The Potluck and Interfaith Advocacy – Jacob Brevard

Our annual interfaith potluck took place Tuesday December 3rd, though we started planning for this meeting weeks before in different committees. I was not sure how many people would show up, but we had a pretty good turnout with about 40 or so attending. Up to this point all our interaction with interfaith dialogue had been among fellows. This event enabled us to share our mission and get the conversation of interfaith dialogue to people outside of our fellowship. One of our main goals as fellows is to share and learn amongst one another but also to be advocates for interfaith dialogue across campus. We encouraged people to bring a dish to pass that had some religious or cultural significance to them. One of our fellows led the dialogue as we talked in small groups about our religious/non-religious backgrounds and other faith topics related to campus life. I felt strongly connected to my group as I shared my background and learned about others. 

We discussed how we as a group can continue to advocate for interfaith dialogue across campus, distinguishing between words and action. Someone can talk about advocating but this does not solve anything until they put those words into action. Midway through our discussion we broke for dinner and enjoyed a great spread of unique foods. As we were eating, we shared more about the different groups we were involved with on campus. Then finally we came up with some ideas of how we could coordinate with some of the other student organizations on campus to host different events and activities. Some of these ideas were a queer interfaith network and advocacy projects on campus to get the word out regarding interfaith dialogue.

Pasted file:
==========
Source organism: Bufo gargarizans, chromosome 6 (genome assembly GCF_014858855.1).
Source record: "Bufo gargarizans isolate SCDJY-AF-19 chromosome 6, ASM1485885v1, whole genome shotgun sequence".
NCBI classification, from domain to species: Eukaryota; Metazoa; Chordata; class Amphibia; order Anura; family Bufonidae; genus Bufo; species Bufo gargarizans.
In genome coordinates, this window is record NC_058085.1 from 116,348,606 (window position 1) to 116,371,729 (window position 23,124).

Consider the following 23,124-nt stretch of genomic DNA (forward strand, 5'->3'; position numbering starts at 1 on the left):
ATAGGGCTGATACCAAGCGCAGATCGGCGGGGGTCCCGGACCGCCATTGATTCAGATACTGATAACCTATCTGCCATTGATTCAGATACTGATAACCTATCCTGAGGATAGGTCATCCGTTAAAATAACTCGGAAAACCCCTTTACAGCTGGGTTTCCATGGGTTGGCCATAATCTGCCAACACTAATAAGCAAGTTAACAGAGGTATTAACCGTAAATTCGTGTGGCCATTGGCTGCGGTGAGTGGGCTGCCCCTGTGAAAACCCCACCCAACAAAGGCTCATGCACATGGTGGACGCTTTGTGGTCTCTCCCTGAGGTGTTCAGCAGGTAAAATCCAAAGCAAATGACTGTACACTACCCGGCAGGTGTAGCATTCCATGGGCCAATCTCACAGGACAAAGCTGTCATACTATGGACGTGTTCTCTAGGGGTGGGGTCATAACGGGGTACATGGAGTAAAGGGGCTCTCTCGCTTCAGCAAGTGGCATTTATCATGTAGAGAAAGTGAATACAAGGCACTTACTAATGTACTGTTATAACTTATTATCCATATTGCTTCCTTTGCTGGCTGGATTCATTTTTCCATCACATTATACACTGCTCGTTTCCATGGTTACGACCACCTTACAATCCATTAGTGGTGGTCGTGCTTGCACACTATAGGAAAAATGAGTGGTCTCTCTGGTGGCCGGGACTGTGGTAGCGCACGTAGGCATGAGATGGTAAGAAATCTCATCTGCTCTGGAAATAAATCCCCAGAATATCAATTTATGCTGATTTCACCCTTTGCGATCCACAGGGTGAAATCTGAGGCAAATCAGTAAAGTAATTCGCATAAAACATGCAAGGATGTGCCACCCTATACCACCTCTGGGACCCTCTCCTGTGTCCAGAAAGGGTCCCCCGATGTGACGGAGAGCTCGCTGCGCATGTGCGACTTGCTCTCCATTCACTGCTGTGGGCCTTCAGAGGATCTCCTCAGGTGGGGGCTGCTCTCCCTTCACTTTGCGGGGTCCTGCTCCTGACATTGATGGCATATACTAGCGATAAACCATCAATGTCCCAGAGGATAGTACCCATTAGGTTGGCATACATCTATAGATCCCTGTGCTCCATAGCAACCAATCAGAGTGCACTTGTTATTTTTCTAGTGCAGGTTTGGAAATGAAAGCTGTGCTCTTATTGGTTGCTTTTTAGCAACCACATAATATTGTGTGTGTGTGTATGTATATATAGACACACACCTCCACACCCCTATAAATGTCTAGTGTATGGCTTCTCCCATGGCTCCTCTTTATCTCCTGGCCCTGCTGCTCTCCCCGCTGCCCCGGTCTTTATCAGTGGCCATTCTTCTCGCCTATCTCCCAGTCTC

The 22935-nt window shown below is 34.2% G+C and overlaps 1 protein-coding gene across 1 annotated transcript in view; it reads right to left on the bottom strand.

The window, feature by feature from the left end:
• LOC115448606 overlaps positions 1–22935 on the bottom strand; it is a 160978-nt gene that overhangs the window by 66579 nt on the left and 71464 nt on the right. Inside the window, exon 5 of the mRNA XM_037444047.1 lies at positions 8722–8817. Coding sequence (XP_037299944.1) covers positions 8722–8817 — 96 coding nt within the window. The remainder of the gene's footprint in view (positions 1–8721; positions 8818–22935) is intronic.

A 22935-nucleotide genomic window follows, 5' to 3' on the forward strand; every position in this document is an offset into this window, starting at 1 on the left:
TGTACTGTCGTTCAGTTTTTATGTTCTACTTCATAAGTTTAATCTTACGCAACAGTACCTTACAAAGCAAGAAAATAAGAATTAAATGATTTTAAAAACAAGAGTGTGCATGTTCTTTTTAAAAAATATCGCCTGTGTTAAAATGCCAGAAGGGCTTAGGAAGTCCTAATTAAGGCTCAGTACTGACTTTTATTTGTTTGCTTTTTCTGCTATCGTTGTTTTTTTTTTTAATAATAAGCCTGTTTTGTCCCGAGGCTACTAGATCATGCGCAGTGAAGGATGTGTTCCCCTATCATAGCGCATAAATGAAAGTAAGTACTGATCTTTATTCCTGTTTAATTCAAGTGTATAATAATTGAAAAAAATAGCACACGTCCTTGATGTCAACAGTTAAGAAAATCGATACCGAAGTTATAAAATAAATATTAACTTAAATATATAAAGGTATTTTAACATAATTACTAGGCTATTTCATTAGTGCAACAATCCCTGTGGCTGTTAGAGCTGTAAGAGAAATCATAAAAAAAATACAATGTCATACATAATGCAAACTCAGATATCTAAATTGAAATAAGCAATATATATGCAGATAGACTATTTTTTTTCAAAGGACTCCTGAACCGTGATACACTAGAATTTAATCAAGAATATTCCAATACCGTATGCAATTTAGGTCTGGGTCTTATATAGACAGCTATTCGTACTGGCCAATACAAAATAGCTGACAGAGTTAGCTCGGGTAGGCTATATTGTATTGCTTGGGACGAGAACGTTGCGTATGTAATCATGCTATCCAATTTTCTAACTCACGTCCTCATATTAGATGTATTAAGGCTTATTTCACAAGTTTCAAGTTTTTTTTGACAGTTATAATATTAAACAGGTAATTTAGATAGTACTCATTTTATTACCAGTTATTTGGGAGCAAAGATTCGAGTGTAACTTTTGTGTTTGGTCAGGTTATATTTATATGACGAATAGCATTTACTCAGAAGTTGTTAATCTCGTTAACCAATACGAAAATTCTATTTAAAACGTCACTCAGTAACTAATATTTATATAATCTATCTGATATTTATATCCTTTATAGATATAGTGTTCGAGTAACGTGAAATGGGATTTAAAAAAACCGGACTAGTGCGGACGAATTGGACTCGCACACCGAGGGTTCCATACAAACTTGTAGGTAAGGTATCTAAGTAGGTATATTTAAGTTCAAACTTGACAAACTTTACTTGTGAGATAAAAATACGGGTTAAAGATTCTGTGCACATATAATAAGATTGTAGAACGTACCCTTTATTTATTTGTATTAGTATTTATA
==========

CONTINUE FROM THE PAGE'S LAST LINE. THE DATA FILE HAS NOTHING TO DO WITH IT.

This event was a great transition from the first semester to the second semester and our spring project. We have not made a final decision for our spring group project but some of our ideas include a film on american religious identity, an advocacy dinner and a joint conference with another student group on campus. The goal of our spring project is to make a lasting impact on our community and help to spark interfaith dialogue on our campus. 

This potluck was meaningful to me first because it was satisfying to see our hard work pay off from the planning/coordinating prior to the event. The people who attended seemed to really enjoy themselves. Another thing I observed during the event was everyone seemed to be really interested in interfaith dialogue and interested in sharing their relationship to the topic. This inspired me that there are students on campus that are interested in what we are working on. This potluck wrapped up our first semester as fellows and was a great way to transition into our next and final semester. I have already learned so much from all the fellows and leaders. I am looking forward to the spring semester and what is to come for our group.